Malian troops killed people suspected of siding with Islamist rebels, while the insurgents are responsible for the deaths of soldiers earlier this month, according to Human Rights Watch and Amnesty International.
Soldiers executed at least 13 men in the then rebel-held towns of Konna and Sevare on the eve of a French military campaign to regain control of northern Mali, New York-based Human Rights Watch said in a statement published on its website today. At least seven Malian soldiers were killed by Islamists in the same area, the group said.
The Malian army has committed “serious human rights abuses,” London-based Amnesty said in a separate statement today. Eyewitnesses in the town of Sevare said “more than two dozen civilians” suspected of supporting the Islamists had been executed, according to Amnesty.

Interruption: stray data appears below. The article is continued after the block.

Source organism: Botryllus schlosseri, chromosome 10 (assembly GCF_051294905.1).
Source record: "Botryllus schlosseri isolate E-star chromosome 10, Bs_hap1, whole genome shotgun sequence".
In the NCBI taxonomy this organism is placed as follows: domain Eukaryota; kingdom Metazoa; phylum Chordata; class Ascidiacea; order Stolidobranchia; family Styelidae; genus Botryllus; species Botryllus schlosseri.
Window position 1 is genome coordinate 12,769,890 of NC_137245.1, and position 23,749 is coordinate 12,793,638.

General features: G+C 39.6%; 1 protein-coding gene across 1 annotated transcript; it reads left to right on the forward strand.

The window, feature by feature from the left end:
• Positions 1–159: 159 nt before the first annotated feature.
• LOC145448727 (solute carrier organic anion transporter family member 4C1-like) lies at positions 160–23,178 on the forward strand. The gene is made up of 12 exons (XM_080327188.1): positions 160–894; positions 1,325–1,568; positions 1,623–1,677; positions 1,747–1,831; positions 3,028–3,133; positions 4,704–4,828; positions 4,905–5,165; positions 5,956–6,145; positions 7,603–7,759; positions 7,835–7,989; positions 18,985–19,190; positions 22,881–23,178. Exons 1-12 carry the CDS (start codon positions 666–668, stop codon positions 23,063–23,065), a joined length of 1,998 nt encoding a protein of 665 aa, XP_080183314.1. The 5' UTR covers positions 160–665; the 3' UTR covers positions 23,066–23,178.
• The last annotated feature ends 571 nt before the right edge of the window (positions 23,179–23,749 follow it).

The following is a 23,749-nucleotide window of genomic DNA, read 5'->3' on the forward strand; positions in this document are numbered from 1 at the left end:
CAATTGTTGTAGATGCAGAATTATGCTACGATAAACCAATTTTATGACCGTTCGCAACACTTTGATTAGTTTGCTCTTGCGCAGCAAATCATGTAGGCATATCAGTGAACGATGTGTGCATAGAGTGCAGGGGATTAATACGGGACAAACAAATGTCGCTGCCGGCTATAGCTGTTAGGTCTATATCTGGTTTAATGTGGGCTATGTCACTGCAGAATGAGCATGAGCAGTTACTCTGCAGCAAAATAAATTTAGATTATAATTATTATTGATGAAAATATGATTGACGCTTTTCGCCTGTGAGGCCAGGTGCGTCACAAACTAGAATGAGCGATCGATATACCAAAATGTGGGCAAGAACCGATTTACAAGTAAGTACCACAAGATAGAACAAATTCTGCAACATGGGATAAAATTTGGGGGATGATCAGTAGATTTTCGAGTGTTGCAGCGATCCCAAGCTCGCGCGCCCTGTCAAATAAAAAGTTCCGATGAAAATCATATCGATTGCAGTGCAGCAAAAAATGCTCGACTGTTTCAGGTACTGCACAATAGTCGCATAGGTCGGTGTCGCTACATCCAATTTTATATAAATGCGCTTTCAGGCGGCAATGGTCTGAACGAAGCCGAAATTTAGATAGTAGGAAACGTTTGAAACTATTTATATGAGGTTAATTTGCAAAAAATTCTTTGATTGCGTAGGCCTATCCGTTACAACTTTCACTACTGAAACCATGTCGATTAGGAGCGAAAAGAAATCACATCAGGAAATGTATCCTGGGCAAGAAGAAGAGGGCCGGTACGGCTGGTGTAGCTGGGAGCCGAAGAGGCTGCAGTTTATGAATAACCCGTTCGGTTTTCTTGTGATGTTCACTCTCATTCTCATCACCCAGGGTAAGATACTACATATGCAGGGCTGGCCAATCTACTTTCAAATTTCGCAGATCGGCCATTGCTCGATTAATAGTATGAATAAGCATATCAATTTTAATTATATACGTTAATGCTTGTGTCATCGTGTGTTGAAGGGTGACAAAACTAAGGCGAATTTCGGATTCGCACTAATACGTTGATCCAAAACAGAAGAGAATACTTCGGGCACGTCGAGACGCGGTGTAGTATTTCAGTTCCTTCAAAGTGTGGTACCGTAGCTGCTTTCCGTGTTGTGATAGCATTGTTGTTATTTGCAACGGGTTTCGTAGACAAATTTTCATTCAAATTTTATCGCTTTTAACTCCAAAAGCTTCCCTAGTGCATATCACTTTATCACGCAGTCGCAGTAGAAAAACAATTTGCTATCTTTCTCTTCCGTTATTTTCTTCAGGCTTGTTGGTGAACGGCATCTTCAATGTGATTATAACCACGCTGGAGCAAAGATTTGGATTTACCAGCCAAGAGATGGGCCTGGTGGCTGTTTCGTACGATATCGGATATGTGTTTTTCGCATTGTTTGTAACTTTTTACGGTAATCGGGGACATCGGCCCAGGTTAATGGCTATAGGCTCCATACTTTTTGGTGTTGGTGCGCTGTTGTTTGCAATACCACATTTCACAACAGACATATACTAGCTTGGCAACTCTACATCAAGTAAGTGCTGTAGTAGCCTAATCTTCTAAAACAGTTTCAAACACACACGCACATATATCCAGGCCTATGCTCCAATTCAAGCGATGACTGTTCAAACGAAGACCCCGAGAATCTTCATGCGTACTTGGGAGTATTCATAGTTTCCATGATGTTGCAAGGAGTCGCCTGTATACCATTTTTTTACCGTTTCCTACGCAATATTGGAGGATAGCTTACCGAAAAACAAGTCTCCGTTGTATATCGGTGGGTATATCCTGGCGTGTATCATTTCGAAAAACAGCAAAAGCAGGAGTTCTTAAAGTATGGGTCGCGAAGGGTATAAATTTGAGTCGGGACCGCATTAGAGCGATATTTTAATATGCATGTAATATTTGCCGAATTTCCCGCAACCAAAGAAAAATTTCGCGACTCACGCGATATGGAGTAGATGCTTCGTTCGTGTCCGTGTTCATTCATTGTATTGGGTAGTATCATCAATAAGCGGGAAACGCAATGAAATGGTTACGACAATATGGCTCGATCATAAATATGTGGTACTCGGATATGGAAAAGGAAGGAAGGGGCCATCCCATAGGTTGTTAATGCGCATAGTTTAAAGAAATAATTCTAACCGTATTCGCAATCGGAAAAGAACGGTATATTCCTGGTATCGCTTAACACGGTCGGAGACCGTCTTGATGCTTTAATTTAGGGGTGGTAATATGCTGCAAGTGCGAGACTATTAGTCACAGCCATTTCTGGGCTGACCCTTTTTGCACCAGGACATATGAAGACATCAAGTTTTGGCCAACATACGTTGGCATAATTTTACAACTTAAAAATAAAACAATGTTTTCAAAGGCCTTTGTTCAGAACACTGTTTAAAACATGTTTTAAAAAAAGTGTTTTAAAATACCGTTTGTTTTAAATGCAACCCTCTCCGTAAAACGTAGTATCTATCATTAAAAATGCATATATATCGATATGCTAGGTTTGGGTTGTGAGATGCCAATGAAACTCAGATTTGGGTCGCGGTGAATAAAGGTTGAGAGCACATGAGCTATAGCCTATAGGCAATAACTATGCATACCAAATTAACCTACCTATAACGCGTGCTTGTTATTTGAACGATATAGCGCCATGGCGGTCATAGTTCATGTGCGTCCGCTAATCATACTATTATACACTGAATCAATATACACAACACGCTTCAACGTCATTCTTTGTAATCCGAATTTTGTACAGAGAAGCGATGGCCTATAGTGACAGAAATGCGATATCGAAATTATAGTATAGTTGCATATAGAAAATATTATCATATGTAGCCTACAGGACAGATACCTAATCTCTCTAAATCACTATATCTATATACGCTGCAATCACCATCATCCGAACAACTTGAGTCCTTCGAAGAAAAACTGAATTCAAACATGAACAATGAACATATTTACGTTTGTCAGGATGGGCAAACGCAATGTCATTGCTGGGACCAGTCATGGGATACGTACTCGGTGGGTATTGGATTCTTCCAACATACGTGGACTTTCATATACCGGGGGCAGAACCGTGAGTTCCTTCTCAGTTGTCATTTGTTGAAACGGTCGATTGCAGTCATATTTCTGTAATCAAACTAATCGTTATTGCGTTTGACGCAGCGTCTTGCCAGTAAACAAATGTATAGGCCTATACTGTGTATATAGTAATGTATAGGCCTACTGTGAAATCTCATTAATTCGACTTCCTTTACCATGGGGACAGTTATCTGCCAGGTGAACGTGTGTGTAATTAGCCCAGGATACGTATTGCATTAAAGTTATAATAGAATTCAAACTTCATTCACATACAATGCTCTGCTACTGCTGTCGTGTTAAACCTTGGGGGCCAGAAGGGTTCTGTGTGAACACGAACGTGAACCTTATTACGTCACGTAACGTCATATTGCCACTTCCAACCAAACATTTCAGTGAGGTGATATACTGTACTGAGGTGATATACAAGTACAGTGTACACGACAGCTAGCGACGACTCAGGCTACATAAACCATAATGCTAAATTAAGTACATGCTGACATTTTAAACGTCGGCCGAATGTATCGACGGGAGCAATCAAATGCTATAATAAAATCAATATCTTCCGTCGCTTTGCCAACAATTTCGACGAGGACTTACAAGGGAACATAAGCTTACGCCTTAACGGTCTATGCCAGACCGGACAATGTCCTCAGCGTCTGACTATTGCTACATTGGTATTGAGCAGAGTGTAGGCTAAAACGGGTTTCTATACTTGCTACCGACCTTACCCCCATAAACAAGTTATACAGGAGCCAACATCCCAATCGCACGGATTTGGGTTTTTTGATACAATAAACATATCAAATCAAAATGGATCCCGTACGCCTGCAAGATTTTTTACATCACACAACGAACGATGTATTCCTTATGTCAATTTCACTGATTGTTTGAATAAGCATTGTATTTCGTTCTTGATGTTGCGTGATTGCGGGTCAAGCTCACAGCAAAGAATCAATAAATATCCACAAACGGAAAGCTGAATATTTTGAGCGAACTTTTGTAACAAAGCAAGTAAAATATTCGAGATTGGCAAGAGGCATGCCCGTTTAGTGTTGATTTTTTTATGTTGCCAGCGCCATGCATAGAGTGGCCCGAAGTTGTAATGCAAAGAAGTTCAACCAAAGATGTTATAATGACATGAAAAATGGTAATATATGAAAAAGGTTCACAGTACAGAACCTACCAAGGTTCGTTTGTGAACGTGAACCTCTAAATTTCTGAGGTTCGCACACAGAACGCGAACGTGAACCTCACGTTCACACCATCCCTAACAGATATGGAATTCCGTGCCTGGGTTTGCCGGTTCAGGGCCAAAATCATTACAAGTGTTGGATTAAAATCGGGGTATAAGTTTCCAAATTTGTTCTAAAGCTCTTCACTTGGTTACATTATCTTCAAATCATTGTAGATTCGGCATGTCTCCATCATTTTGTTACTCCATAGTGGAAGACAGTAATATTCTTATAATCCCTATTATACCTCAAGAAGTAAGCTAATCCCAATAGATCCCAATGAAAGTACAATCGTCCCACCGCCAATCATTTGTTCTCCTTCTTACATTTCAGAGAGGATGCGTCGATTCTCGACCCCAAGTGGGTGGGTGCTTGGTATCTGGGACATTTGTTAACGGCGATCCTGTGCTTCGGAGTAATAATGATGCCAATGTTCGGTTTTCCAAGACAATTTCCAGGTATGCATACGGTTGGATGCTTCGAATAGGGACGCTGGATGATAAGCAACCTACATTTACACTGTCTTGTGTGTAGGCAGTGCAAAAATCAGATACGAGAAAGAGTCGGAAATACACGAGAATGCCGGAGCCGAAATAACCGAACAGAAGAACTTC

Modibo Traore, a spokesman for Mali’s army, declined to immediately comment when called today.
The groups urged the Malian authorities to investigate the abuses and respect international humanitarian law, according to the statements.
The central Malian town of Konna was attacked on Jan. 9 by rebel groups including al-Qaeda in the Islamic Maghreb, prompting a French military intervention over widespread concern the militants might try to overrun the capital, Bamako. Konna was the last government outpost before the rebel-occupied north.
To contact the reporter on this story: Pauline Bax in Accra at firstname.lastname@example.org
To contact the editor responsible for this story: Emily Bowers at email@example.com